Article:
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Survivor recap: No Love Lost

A decision at the loved ones challenge puts a plan in motion to send the winner packing — complete with plenty of emotional baggage. Plus: Where does this season rank when compared to all the others?

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TV Show
Reality TV
run date:
Jeff Probst
Current Status:
In Season

“Four days from now we’re going to have big smiles on our faces. I guarantee you that.” — Brenda Lowe

Whoops! This once again proves that unless your name is Joe Willie Namath, you have no business guaranteeing anything in life. Unfortunately for her, Brenda’s guarantee blew up in her face. I know what some of you out there are saying:

“It’s so unfair what they did to poor Brenda! Voting her out after she sacrificed her own visit with her dad so that other people in the tribe could hang out with their loved ones.”

“I can’t believe what a backstabber that two-faced Dawn is! Getting rid of Brenda after she picked her to join in the loved ones visit AND found her missing teeth!”

“These people are monsters! Brenda was the only likable one left and I am so done!”

“OMG, Malcolm is soooooo hot!” (Since that’s what half of the Survivor audience seems to be saying at all times no matter what is going on.)

To those people, I say this: Brenda has no one to blame for getting voted out but herself. I have said it before and I will say it again. NEVER WIN THE LOVED ONES CHALLENGE! All it does is lead to problems. You either piss people off that you do not select to join you on the reward — who will then vote you off or not give you their vote at the final Tribal — or you sacrifice your own loved ones visit so that others can enjoy theirs, which makes you too likable to bring to the end. This is the very definition of a paradoxical no-win scenario.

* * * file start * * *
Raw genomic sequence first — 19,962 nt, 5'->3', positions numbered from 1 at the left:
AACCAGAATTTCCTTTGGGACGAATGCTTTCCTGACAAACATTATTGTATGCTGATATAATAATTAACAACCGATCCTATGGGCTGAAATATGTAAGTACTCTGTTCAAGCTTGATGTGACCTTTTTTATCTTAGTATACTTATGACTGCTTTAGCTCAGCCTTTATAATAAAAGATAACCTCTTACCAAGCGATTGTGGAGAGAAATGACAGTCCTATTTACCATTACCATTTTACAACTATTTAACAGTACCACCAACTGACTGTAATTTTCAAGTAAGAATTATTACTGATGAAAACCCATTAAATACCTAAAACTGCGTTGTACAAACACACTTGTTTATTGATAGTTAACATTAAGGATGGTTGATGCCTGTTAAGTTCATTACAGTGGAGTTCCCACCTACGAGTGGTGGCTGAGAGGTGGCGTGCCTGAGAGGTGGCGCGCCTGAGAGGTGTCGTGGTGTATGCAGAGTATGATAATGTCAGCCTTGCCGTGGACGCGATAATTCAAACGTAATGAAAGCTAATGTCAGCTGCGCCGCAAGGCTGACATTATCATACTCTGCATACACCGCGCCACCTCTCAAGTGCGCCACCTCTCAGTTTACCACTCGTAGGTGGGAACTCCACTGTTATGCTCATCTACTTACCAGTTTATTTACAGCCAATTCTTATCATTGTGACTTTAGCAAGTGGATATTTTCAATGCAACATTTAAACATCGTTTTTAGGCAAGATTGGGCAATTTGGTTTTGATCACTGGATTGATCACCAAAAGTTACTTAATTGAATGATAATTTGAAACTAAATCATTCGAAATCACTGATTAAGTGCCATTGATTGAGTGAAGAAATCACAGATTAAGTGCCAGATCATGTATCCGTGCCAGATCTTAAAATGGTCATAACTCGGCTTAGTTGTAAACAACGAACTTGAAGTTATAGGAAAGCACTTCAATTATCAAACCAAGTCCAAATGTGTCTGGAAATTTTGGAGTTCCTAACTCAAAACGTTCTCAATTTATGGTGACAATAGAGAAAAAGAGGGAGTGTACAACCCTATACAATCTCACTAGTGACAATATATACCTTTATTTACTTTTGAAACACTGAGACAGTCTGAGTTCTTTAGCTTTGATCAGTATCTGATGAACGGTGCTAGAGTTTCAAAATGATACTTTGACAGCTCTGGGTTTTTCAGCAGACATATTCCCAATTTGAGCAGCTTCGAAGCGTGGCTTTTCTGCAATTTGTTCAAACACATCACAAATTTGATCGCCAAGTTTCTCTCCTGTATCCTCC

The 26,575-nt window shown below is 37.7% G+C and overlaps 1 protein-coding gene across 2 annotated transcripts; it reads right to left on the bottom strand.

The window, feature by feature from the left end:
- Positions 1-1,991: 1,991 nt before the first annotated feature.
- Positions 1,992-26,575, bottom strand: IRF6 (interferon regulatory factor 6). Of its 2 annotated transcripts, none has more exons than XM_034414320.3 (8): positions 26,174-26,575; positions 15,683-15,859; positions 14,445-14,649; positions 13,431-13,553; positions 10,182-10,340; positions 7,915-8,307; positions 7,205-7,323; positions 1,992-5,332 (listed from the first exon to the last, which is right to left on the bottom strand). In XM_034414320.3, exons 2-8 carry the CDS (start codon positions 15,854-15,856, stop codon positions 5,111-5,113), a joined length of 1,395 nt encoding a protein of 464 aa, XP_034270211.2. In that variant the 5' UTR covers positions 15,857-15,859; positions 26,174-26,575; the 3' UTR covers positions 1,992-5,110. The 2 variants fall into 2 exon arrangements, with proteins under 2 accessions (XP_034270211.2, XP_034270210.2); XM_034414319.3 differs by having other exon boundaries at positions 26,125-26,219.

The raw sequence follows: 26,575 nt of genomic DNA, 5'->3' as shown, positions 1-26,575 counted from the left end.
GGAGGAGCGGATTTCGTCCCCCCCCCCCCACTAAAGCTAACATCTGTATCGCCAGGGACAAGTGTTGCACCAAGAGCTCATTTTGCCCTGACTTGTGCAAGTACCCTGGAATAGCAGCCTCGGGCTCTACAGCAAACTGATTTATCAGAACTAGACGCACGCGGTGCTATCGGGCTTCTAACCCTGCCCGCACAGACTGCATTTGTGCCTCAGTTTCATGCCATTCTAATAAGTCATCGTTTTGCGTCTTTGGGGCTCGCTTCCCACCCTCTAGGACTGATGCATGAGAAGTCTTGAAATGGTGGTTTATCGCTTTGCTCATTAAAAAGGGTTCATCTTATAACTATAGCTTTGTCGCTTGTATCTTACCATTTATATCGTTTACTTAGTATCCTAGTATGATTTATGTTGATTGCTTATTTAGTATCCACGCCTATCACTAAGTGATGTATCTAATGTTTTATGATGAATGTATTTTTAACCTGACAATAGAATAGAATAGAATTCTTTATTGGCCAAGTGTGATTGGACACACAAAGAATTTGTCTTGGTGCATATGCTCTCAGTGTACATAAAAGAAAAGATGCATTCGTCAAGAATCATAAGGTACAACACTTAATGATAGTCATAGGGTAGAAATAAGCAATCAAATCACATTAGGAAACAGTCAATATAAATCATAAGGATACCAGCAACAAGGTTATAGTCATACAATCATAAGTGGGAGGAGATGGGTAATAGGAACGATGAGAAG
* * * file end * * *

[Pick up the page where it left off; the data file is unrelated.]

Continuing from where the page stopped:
So Brenda can cry all she wants, but there’s a reason I’ve hammered this point home over the years. And yet they never listen. The second Jeff Probst offered her that lose-lose choice to either screw her tribemates over or do them an incredible favor, her game was effectively over. But she would not have put herself in that position if she had just let someone else win instead.

Now the question becomes, was it a good move to get rid of Brenda? For Cochran and Sherri, the answer is an indisputable yes. Brenda is well liked by pretty much everyone on the jury and dominates in endurance challenges, so she needed to go if they want any chance of winning the million dollars. So strategically speaking, you cannot fault them for the move. Dawn, on the other hand, is a different story. I have no problems with Dawn backstabbing Brenda on any sort of moral grounds, most likely because I have no morals. But strategically, I think it was a bad move. In fact, I think Dawn just effectively killed her chances of winning. (Although her chances were pretty damn small even before she kicked her friend to the curb.)

Dawn did a brilliant job this game of concealing her allegiances in the game and making every single person think they could trust her. That list includes Julia, Corinne, Malcolm, Andrea, and now Brenda, who suggested getting rid of Cochran sooner rather than later, not realizing Cochran was Dawn’s closest ally in the game. But now she has the Coach problem. Everyone in South Pacific felt close to Coach and then blamed him when he discarded them along they way. They blasted him on a personal level for their demise and as a result, Sophie walked away with the million dollars.

NEXT: Erik attempts to escape from Survivor jail